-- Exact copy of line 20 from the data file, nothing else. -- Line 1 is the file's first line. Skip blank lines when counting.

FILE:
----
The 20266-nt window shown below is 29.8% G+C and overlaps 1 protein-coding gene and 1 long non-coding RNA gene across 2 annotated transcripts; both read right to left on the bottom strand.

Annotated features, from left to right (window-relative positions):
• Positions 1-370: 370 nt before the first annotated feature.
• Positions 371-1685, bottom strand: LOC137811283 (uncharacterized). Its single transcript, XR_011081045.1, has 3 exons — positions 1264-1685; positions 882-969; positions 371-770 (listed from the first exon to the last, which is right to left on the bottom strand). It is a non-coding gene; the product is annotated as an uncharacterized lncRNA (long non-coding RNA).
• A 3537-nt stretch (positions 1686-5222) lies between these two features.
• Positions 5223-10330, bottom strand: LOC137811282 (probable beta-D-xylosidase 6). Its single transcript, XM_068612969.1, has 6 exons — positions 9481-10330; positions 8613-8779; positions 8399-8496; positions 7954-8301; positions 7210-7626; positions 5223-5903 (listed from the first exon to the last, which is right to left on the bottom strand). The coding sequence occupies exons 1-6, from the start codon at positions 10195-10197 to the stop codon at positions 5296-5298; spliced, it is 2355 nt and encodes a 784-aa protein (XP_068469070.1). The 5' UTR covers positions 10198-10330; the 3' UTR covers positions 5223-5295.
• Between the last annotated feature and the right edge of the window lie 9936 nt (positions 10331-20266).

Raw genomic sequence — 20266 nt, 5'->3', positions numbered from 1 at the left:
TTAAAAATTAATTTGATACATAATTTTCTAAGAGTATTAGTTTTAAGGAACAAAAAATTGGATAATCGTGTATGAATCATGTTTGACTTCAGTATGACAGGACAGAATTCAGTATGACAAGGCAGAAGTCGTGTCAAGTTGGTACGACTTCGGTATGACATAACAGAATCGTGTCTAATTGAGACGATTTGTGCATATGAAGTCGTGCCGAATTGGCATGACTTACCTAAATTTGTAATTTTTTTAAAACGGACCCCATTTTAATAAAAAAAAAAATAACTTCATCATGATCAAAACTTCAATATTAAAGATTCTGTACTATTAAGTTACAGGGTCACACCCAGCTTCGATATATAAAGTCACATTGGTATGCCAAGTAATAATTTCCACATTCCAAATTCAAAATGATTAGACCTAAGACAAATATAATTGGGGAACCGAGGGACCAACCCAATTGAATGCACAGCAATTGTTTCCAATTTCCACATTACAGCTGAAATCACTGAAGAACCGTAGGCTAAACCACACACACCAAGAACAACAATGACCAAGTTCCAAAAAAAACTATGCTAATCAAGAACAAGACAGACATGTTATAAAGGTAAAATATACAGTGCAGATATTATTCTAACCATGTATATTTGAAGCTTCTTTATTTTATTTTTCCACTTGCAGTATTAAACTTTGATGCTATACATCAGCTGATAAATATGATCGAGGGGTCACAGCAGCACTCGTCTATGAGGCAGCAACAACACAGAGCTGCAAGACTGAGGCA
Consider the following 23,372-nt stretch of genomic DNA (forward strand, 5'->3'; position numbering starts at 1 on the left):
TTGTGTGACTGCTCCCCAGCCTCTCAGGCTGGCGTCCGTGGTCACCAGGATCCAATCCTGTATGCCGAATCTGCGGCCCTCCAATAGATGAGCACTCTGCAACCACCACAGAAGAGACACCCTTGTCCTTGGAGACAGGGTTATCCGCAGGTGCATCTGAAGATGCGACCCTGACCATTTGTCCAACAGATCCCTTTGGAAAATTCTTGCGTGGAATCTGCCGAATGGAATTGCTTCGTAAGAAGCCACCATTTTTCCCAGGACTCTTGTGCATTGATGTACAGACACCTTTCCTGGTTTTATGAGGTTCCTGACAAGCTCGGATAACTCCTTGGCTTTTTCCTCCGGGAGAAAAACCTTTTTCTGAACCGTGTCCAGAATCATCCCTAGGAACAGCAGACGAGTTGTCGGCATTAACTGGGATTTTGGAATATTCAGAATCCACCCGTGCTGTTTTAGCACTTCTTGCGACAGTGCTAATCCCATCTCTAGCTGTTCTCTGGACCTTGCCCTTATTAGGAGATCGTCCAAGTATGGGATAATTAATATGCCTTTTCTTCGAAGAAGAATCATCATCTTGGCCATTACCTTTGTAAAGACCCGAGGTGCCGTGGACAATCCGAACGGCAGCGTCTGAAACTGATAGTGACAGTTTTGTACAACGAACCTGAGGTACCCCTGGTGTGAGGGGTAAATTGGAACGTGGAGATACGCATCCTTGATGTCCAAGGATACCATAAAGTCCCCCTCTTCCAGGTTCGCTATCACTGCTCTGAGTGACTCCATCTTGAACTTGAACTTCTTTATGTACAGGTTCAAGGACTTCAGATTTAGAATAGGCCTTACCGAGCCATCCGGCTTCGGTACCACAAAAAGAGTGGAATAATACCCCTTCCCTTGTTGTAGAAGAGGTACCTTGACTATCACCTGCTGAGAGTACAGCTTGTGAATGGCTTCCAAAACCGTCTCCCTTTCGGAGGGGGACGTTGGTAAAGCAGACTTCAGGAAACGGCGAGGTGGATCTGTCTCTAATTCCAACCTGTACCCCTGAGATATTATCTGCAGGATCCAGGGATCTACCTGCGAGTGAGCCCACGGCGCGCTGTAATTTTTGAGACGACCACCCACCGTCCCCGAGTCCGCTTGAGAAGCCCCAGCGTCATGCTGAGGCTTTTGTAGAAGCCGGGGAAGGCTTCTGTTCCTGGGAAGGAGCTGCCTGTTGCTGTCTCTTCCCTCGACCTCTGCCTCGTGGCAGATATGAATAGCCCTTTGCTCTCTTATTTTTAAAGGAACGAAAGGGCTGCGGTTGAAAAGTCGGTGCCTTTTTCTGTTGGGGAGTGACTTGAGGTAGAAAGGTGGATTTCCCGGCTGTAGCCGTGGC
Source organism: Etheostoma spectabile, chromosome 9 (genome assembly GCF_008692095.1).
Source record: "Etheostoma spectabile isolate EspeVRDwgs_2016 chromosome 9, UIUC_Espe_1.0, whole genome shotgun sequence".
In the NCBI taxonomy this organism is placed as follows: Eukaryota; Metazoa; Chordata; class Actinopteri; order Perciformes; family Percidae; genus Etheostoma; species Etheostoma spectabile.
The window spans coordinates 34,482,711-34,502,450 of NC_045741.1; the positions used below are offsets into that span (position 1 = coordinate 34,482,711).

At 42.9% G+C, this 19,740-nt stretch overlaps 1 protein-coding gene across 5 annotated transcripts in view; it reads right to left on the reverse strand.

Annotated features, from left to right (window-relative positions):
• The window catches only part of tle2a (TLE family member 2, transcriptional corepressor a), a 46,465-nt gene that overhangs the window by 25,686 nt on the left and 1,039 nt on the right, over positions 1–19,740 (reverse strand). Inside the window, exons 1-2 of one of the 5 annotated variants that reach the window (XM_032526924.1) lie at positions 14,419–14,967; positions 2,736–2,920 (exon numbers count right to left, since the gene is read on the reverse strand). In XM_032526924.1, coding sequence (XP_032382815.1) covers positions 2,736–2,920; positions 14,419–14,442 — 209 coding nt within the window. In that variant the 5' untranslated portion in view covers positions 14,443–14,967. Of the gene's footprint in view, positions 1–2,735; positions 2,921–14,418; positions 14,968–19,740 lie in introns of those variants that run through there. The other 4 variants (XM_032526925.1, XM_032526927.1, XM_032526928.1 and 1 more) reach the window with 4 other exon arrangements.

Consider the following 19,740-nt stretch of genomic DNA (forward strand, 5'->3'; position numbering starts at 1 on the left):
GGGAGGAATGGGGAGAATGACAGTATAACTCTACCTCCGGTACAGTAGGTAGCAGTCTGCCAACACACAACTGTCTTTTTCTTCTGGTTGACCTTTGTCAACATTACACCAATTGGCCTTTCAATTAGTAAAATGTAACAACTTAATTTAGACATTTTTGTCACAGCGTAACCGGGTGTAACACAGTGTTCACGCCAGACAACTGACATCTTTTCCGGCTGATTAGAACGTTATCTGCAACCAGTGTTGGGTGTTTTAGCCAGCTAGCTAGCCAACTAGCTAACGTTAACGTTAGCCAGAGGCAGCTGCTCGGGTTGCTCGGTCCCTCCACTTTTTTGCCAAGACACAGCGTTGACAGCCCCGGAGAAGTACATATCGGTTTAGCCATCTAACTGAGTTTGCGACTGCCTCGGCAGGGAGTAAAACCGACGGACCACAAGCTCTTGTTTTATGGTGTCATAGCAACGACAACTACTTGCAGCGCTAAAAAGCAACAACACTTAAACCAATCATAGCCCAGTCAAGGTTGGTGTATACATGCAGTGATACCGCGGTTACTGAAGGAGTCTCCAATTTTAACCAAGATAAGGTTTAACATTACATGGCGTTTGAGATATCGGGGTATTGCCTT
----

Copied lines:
GGGAGGAATGGGGAGAATGACAGTATAACTCTACCTCCGGTACAGTAGGTAGCAGTCTGCCAACACACAACTGTCTTTTTCTTCTGGTTGACCTTTGTCAACATTACACCAATTGGCCTTTCAATTAGTAAAATGTAACAACTTAATTTAGACATTTTTGTCACAGCGTAACCGGGTGTAACACAGTGTTCACGCCAGACAACTGACATCTTTTCCGGCTGATTAGAACGTTATCTGCAACCAGTGTTGGGTGTTTTAGCCAGCTAGCTAGCCAACTAGCTAACGTTAACGTTAGCCAGAGGCAGCTGCTCGGGTTGCTCGGTCCCTCCACTTTTTTGCCAAGACACAGCGTTGACAGCCCCGGAGAAGTACATATCGGTTTAGCCATCTAACTGAGTTTGCGACTGCCTCGGCAGGGAGTAAAACCGACGGACCACAAGCTCTTGTTTTATGGTGTCATAGCAACGACAACTACTTGCAGCGCTAAAAAGCAACAACACTTAAACCAATCATAGCCCAGTCAAGGTTGGTGTATACATGCAGTGATACCGCGGTTACTGAAGGAGTCTCCAATTTTAACCAAGATAAGGTTTAACATTACATGGCGTTTGAGATATCGGGGTATTGCCTT